neutral  Marc Glinert: anyway MM, that would be "join the dots"...//standard instruction in books for the under 6s "join the dots to see what the picture is" (9 times out of 10, it was an elephant)
21 mins
  -> Sorry but that's the first time I've heard of "join the dots"! Try googling both.
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9 mins   confidence: Answerer confidence 4/5Answerer confidence 4/5 peer agreement (net): +1
add two and two together


Explanation:
other way - in another register

xxxCMJ_Trans
Local time: 06:08
Specializes in field
Native speaker of: Native in EnglishEnglish
PRO pts in category: 89

Peer comments on this answer (and responses from the answerer)
agree  Richard Benham: This is fine, but to me "put two and two together" seems more natural.
3 hrs
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8 mins   confidence: Answerer confidence 3/5Answerer confidence 3/5 peer agreement (net): +2
make the connection / link


Explanation:



This is how I understand it.

People have to set words aside, they have to make the connection (between the image and the idea)

They have to link the image with the idea.

--------------------------------------------------
Note added at 10 mins (2007-03-15 14:55:18 GMT)
--------------------------------------------------



It seems all of us had the same idea at the same time.



kironne
Chile
Local time: 01:08
Native speaker of: English
PRO pts in category: 4

Peer comments on this answer (and responses from the answerer)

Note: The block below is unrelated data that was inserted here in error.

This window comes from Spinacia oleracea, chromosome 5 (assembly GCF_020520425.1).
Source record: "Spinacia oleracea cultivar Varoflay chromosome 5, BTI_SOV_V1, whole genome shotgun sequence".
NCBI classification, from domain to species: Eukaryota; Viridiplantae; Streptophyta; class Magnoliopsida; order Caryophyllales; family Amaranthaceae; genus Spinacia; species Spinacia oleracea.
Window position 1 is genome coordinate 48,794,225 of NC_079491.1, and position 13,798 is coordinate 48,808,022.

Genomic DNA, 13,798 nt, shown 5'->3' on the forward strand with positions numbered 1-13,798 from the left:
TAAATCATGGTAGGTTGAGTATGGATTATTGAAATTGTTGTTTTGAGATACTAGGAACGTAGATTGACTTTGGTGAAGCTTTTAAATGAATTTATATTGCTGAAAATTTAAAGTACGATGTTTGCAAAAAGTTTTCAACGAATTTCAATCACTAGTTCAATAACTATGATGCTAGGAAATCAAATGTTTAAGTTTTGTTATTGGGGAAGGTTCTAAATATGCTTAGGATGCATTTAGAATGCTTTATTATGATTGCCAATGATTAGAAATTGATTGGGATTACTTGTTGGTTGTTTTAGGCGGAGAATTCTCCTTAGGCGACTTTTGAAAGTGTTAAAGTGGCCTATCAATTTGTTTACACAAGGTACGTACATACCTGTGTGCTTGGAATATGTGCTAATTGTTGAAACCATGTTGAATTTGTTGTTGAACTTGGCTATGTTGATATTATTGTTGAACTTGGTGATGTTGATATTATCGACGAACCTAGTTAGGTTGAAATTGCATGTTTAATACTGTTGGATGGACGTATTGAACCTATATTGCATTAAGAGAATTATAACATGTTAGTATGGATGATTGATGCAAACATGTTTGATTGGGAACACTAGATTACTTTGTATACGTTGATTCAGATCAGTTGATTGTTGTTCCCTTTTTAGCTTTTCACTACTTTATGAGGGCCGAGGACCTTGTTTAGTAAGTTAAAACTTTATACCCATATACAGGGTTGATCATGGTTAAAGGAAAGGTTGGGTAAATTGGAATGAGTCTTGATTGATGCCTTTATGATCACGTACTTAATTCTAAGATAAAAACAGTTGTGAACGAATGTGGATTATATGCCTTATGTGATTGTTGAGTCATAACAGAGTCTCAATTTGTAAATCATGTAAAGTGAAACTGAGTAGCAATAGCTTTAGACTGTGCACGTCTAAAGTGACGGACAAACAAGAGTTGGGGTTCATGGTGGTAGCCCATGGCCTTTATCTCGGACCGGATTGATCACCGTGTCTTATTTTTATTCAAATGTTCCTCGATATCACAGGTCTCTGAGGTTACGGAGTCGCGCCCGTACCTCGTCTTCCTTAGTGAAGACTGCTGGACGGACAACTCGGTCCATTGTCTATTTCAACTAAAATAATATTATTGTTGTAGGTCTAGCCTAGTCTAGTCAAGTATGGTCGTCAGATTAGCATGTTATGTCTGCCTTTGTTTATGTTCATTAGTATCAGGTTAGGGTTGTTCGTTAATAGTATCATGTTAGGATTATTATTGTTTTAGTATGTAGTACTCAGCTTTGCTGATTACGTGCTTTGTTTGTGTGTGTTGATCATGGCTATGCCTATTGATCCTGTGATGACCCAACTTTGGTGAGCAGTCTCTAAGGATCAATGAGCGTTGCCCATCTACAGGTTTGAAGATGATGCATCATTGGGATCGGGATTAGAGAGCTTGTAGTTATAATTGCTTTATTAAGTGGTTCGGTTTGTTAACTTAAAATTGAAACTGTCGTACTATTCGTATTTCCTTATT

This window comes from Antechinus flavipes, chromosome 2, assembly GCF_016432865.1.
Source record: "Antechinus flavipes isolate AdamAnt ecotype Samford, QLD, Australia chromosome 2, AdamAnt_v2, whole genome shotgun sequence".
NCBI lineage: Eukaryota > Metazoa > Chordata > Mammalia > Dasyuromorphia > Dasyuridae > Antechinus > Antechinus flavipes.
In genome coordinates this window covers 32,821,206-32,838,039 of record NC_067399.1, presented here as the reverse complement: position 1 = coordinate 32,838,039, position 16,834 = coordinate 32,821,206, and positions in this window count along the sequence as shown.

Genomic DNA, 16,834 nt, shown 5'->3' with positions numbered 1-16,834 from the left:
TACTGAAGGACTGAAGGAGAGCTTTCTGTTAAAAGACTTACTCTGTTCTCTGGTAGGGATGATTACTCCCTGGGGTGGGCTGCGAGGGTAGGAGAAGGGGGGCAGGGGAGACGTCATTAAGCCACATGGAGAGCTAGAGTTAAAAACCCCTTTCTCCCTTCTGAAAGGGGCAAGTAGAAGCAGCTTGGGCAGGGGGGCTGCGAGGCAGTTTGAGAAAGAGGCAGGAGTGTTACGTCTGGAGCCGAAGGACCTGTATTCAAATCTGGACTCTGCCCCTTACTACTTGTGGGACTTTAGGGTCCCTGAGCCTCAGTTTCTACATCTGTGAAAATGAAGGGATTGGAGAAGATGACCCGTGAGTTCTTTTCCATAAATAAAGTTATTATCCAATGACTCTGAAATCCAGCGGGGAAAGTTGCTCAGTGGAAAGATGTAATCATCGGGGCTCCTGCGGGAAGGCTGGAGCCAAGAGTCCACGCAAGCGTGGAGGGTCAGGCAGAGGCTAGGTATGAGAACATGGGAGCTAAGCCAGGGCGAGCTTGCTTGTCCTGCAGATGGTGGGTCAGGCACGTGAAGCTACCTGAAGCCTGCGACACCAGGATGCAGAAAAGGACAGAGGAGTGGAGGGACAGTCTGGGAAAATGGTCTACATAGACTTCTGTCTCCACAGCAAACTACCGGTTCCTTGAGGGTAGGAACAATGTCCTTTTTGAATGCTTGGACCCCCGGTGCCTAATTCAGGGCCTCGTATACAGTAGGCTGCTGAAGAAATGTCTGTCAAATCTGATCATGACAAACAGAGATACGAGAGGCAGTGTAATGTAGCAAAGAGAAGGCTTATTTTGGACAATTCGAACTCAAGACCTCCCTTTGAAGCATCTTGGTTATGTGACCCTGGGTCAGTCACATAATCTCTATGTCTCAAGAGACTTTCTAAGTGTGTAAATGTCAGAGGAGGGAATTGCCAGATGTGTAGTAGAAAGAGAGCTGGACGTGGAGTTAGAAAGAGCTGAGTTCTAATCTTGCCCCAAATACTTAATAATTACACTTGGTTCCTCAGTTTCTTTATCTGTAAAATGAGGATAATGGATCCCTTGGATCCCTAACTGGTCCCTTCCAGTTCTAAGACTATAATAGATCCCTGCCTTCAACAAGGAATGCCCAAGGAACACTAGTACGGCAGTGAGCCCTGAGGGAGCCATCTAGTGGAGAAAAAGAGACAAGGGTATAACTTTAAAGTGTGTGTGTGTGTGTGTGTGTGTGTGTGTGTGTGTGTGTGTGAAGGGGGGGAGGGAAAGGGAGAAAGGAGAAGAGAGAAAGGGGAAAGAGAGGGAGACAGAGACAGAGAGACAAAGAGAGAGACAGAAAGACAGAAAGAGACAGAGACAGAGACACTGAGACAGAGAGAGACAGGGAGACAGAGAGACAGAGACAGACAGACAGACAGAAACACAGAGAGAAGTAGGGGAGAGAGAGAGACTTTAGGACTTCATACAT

agree  NancyLynn: almost all ;-)
6 mins
  -> Haha! I swear there was nothing there when I started to write! This ALWAYS happens to me... Thanks!

agree  Tony M
9 mins
  -> Thanks, Tony.
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5 mins   confidence: Answerer confidence 5/5 peer agreement (net): -4
Provide/do the report


Explanation:
This is the subjunctive form of 'faire' required after : il faut que + verb....

--------------------------------------------------
Note added at 1 hr (2007-03-15 15:53:44 GMT)
--------------------------------------------------

Thanks for the kind words...I guess I deserved it, not having read the text carefully. I do this for fun, so I guess sarcastic comments are not appreciated.
Bonne journée à tous!

Richard Levy
United States
Local time: 00:08
Native speaker of: Native in EnglishEnglish

Peer comments on this answer (and responses from the answerer)
disagree  Rob Grayson: Yes, it's the subjunctive, but it's got nothing to do with reports I'm afraid...
1 min

disagree  Richard Benham: You're right about the syntax, but not about the semantics.
1 min

disagree  Marc Glinert: er, thanks for the grammar lesson Richard and for brightening up our afternoon//Point taken. Sorry Richard and to your credit, thanks for having left the post up. Lesser Kudoz users than yourself have been known to remove posts of this kind
3 mins
  -> Thanks for your sarcasm.

neutral  NancyLynn: these reactions likely stem from the confidence level assigned to what is a patently incorrect answer in this context
8 mins

disagree  Tony M: With the others, I'm afraid, Richard...
13 mins
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1 day7 hrs   confidence: Answerer confidence 5/5
that they see the link


Explanation:
That's how I'd translate it.

Olli Leroy
Other
Local time: 05:08
Works in field
Native speaker of: Native in EnglishEnglish, Native in DutchDutch

Peer comments on this answer (and responses from the answerer)
neutral  writeaway: that may be how you'd do it, but 100% confidence is supposed to mean this is THE way. a bit OTT for a suggestion that strays from the original imno
13 hrs
  -> Well, excuse me for complementing the adjective with a that-clause: It's important that they see the link. I haven't the slightest idea what your complaint aims at. How else would you translate: Il faut que?...
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Changes made by editors
Mar 15, 2007 - Changes made by writeaway:
LevelPRO » Non-PRO